S&P doubts Australia's budget forecasts, adding that bank debt is a big risk for the country's AAA credit rating

(Photo by Ezra Shaw/Getty Images)

S&P Global Ratings has cast doubts over Australia’s budget projections and warned that the Big Four banks are undermining the nation’s ability to hold on to its coveted top notch credit score.

The agencies chief ratings officer Moritz Kraemer in an interview with ABC News said he would be “positively surprised” if the the optimistic forecasts in last month’s federal budget came true.

S&P cut the outlook on Australia’s AAA credit rating to negative from stable last July. It warned the prospect of fiscal policy gridlock could thwart government attempts to rein in the budget deficit after an election result that gave the government a wafer-thin majority.

“Among the AAA rated — the top notch rated sovereigns, of which there are only 12 left in the world — Australia is the only country with a large external debt,” Kramer said in the interview.

“Actually, I will go further and say it’s the only AAA sovereign which has any net external debt. This is a clear outlier and a weakness of the credit profile of the country.”

Australian foreign debt last year surged through the $1 trillion mark, with banks largely to blame. The lenders raised the cash from credit markets to fund a housing boom that has seen prices in Sydney double since 2009.

To offset the build up in debt, the country needed a strong government finances, Kraemer said.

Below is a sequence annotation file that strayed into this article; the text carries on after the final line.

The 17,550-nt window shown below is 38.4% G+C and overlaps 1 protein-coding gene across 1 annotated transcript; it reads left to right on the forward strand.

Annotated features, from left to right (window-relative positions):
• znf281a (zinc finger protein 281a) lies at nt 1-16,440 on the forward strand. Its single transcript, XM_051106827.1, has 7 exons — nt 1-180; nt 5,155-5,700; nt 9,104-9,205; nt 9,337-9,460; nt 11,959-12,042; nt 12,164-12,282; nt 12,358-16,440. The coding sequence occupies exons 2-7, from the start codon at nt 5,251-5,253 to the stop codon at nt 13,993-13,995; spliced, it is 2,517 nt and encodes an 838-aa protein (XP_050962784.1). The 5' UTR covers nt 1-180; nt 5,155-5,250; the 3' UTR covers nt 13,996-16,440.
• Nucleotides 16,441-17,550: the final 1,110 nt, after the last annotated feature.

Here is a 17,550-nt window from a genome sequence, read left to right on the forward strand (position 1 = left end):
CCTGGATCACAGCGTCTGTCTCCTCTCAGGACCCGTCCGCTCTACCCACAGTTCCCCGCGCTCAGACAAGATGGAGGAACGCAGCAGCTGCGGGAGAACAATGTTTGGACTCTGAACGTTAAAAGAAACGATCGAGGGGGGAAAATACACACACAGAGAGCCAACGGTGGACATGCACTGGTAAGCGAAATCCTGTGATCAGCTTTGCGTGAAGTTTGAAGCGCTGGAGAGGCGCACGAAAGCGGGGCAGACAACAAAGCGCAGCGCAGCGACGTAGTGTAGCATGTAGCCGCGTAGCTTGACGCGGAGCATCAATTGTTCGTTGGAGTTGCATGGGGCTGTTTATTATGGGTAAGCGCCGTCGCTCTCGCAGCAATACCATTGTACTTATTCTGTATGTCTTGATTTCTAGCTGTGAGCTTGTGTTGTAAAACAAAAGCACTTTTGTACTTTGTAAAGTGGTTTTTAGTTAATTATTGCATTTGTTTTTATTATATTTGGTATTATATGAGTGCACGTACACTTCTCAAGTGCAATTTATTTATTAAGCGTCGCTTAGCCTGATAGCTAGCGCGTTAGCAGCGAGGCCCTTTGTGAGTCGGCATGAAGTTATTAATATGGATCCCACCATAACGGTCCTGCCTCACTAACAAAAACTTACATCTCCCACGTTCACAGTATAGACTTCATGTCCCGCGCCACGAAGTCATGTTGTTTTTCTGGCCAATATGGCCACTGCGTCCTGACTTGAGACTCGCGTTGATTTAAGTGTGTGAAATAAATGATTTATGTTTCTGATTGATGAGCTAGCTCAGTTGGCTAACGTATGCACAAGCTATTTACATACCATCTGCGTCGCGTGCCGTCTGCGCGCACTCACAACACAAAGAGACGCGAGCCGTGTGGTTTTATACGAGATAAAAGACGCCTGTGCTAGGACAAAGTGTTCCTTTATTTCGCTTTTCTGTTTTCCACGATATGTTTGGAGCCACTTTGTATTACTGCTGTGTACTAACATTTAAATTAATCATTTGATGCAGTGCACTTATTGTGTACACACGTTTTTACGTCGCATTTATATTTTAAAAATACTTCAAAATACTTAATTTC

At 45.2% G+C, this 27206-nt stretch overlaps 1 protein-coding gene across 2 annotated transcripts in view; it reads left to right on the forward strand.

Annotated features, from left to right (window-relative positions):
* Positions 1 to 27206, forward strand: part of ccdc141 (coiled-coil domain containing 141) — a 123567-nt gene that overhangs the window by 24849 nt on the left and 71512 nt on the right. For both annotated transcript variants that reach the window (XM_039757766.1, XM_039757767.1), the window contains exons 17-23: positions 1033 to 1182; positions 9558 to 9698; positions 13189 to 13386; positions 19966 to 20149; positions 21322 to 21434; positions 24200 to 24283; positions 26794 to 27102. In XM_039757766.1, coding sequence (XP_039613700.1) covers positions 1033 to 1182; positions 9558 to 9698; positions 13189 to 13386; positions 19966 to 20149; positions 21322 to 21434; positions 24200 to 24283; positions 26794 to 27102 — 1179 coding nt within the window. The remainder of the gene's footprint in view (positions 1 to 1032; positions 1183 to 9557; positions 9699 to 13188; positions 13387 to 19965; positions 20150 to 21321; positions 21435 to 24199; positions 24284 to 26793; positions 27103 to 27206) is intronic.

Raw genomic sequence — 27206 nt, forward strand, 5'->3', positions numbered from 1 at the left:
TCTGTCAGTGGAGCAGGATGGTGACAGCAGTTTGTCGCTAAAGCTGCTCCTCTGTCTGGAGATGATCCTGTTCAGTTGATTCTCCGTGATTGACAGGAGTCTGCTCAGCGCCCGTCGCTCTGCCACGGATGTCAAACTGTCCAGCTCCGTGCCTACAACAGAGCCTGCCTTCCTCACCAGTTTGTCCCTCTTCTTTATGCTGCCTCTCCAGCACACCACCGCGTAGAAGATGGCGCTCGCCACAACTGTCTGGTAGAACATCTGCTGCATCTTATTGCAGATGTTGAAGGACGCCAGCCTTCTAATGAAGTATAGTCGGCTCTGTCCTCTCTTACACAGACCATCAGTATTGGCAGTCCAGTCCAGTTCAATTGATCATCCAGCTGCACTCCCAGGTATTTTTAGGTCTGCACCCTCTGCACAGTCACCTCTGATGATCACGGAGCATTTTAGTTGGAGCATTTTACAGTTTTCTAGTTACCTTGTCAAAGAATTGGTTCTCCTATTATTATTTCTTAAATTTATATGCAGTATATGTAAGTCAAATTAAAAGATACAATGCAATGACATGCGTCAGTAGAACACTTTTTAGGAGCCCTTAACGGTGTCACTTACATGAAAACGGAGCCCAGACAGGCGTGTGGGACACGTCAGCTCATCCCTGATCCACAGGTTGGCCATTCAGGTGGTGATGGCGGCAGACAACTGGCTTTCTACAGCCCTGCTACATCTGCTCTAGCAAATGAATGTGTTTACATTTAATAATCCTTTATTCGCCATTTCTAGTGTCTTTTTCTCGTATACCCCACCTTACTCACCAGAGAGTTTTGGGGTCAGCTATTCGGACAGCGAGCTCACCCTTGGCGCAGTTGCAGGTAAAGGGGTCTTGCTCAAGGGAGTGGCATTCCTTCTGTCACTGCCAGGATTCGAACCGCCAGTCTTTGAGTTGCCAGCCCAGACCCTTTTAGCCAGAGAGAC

The government projects the budget will return to surplus in the 2021 financial year after 12 consecutive years of shortfall.

However the forecast surplus relies heavily on a projected turnaround in revenue, not on a spending pullback.

“We would be positively surprised if the government’s projections really came true,” Kraemer said.

Australia has gone from being a net creditor to a net debtor since the 2008 crisis as the government upped spending to prevent an an end to the unbroken run of economic expansion.

The government is expecting further growth in the nation’s debt for some years before it peaks at $375.1 billion in 2018-19.

“The global financial crisis taught us that a significant run up in debt puts economies and financial systems at risk,” Kraemer said.

It is still within the control of authorities to engineer a soft landing for the housing market, he argued, and warned the nation needs to be prepared for a sharp slowdown in China, the country’s largest trading partner.

A China slowdown will hit the demand for and prices of commodities such as iron ore and ultimately hurt the economy.

NOW WATCH: Money & Markets videos

Want to read a more in-depth view on the trends influencing Australian business and the global economy? BI / Research is designed to help executives and industry leaders understand the major challenges and opportunities for industry, technology, strategy and the economy in the future. Sign up for free at research.businessinsider.com.au.